Book: Aging Beyond Belief by Don ArdellIf you plan to age, prepare yourself — it's later than you think. The challenge of aging well should be taken seriously, but not grimly! Whatever your age, it's never too soon, or too late, to learn and apply the fine art of aging well, really well. Discover what aspects of aging can't be changed and improve the rest that can. Mold your own realities with REAL wellness, Ardell-style.
The 69 tips — one for each year of the author's life — are thought-provoking, challenging, eye-opening, manageable and fun to read. And all provide practical guidance for intelligently designing your own life-style evolution.
Wellness in the Headlines
(Don's Report to the World)
In the previous essay, I wrote that wellness is a philosophy founded on personal responsibility and quality of life. It has multiple dimensions and skill areas. It also has many interpretations and definitions. Like our own species, it is evolving. Thank goodness.
My view is that the wellness philosophy is a mindset consciously chosen to provide the best in health, satisfaction, love, meaning and exuberant living - for starters. The wellness movement is evolving, rapidly and we can be glad of it.
Around the world, some wellness promoters are contemplating a shift in the way wellness is explained, advanced and viewed. (I almost sub-titled this essay, "Where We - In The US - Are Versus Where It - International Wellness - Should Go," but didn't). Since the earliest days of the modern wellness era in the late 1970's, wellness has been an ambitious, positive lifestyle idea for a few enthusiasts, but a limited risk-reduction program for institutions. The latter, given their resources and the fact that they provide most of the employment opportunities for wellness promoters, are driven but also limited the movement.
However, now efforts are underway to promote the wellness idea on an international scale, and a different interpretation of the wellness philosophy might be in order. Yes, while the term wellness describes a lifestyle, wellness is also associated with a movement. The movement reflects varied efforts to promote healthier attitudes and behaviors in institutional settings. In the latter instance, wellness is put forward by a wide variety of professionals. The diverse backgrounds of wellness promoters affect the way the concept is explained, managed and implemented. Such programs are seldom focused on positive change for increased life quality as an end in itself. Instead, worksite wellness programs are oriented to risk reduction, disease management and the alleviation of negative choices (smoking, lack of exercise, weight management, stress, for examples). Changes in poor habits can save companies a lot of money by tempering the ever-rising costs associated with employee medical (health insurance) benefits. Thus, corporate leaders are justifiably attracted to support such endeavors. However, while convincing employees to minimize or avoid harmful patterns also boosts quality of life, such an emphasis is fundamentally different from wellness enhancement. The latter entails wellness for life-enriching gains, such as high performance, more happiness, greater personal satisfaction, better relationships, improved decision-making, more meaning in life and so on.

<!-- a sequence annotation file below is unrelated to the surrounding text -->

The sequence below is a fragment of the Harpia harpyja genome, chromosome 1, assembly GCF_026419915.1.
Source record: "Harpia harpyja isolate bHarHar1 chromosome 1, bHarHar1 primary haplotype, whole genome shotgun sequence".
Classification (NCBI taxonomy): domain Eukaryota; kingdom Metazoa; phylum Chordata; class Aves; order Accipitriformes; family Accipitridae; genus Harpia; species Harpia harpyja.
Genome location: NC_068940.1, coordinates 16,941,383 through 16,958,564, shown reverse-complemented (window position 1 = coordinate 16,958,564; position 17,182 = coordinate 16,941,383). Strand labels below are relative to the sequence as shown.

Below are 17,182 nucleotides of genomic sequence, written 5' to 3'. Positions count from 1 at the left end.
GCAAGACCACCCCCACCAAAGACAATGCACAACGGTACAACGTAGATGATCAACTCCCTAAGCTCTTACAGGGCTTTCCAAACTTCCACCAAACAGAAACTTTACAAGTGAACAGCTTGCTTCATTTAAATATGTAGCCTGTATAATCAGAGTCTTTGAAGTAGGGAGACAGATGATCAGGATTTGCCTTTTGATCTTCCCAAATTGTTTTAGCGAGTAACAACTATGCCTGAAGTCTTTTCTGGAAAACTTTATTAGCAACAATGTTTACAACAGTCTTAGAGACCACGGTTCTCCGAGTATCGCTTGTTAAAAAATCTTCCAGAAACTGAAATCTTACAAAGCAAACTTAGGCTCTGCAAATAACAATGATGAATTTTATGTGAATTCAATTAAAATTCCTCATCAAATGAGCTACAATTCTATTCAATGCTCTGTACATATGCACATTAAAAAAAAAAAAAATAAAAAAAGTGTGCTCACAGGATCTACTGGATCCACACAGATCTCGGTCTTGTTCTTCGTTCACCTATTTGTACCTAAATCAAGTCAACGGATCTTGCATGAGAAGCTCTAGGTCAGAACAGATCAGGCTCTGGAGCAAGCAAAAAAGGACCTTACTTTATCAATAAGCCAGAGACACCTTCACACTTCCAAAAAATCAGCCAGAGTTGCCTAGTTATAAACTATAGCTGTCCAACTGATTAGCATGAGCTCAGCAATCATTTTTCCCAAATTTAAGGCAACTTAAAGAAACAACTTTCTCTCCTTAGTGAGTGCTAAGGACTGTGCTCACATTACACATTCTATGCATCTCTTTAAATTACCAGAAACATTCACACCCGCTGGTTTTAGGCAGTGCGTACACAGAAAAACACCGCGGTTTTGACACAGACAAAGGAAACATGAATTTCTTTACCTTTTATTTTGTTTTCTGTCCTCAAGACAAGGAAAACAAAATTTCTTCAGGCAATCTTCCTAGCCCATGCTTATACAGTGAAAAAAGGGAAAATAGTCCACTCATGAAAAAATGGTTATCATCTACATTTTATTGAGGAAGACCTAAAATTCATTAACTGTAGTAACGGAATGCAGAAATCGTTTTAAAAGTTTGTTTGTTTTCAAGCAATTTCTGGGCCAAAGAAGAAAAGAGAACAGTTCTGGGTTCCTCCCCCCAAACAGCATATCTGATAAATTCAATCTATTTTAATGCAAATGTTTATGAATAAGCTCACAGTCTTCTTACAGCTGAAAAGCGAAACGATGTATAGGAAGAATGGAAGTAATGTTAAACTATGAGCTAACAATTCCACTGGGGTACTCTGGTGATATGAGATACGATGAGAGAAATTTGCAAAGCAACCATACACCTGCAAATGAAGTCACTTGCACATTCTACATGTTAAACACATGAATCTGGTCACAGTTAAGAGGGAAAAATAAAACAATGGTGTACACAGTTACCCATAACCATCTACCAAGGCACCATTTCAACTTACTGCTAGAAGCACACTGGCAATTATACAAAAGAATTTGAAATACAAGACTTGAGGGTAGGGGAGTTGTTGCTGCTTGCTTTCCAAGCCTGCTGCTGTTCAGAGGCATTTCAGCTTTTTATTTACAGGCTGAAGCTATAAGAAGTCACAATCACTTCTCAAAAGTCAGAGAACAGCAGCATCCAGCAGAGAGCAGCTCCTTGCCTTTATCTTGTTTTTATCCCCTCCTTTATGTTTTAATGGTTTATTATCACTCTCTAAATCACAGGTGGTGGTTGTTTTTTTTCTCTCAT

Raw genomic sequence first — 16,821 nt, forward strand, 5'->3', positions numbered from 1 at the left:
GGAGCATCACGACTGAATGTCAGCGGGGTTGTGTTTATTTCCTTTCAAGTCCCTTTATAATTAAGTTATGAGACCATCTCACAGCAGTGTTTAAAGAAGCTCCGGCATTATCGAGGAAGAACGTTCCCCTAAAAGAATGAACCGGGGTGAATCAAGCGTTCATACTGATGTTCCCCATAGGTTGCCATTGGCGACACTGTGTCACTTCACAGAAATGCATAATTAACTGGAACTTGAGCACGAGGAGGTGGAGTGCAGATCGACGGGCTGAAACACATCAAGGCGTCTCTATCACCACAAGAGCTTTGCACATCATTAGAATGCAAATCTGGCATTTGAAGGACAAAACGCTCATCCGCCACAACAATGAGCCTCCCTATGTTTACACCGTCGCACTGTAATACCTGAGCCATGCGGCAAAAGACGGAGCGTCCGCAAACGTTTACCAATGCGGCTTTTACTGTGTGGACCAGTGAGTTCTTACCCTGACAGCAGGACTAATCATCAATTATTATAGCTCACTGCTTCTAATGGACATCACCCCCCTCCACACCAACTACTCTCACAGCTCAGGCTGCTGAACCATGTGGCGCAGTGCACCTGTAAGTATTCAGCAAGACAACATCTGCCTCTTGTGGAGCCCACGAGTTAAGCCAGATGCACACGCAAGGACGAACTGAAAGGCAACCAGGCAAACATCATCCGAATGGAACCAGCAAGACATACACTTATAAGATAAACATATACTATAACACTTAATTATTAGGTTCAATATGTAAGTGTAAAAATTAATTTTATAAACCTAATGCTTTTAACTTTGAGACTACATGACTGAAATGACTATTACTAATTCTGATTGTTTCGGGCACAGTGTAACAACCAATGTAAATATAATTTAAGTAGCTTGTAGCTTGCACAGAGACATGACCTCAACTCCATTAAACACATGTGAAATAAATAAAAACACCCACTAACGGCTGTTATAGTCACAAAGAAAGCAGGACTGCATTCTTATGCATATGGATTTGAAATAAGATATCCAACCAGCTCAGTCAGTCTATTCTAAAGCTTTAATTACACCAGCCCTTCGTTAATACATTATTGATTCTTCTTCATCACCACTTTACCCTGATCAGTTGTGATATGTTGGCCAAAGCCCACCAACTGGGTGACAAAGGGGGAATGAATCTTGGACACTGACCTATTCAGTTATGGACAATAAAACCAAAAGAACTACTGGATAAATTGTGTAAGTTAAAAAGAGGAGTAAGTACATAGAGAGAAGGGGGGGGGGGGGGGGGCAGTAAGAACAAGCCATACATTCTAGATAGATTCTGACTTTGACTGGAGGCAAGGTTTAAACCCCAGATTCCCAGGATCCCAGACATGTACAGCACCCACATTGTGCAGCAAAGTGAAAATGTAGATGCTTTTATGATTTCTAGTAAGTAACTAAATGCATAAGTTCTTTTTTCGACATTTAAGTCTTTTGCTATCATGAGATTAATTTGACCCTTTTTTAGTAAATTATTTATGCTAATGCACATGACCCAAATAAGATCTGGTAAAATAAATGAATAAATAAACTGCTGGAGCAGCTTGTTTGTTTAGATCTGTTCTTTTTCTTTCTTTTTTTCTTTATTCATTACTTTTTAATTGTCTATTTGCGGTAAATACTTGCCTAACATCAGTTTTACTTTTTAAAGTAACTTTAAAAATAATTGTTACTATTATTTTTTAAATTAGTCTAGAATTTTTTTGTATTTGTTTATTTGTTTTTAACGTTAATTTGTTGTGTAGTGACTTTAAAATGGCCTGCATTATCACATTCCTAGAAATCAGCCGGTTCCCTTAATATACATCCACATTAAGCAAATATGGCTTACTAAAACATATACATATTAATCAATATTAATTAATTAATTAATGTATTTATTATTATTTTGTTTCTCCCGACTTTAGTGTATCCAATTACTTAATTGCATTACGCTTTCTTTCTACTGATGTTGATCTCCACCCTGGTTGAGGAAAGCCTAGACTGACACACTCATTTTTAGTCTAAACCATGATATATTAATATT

When wellness initiatives originate from individuals, the latter objectives are more common than those objectives pursued in worksite settings.
For these reasons and others, wellness is usually called health promotion or something similar in a corporate setting. More significantly, wellness is not the positive, quality of life-enhancing philosophy perceived as it's own reward that an individual might embrace, apart from institutional cost-containment motives. The National Wellness Institute offers certifications in this latter form of wellness promotion. The trainings teach specialists how to design, develop and implement worksite programs. Topics include gaining top management support, assessing needs, selecting a program model, using biometric screenings and so on. In my view, this is all well and good but not quite the kind of wellness advances that Halbert L. Dunn, John Travis, Bob Allen, Bill Hettler and others identified or what has been recently described under the modifier REAL wellness.
The wellness movement in American institutions, including many fitness clubs that add the phrase Wellness Center to their names, has focused largely on physical health. However, a wellness mindset for high quality of life necessitates more. I believe it's time to expand the wellness movement beyond matters of health, however important the health dimension. An effective wellness philosophy should address global well-being, including the physical concerns of the individual. The scope of wellness thinking should be the well and the unwell, those in developing as well as advanced nations, free and secular societies. Wellness thinking and wellness policies should also be devoted to assisting the oppressed living in authoritarian theocracies and dictatorships. No, we don't know how to do this, but a first step might be to decide that a wellness mindset can apply below the top tiers of Maslow's famous hierarchy of needs. Those at the bottom struggling to deal with safety and security, survival and other basic needs might also enjoy a higher quality of life just like the rest of us. The wellness agenda can address these ideas. More on that next time.
Be well and always look on the bright side of life.Domain: purpose
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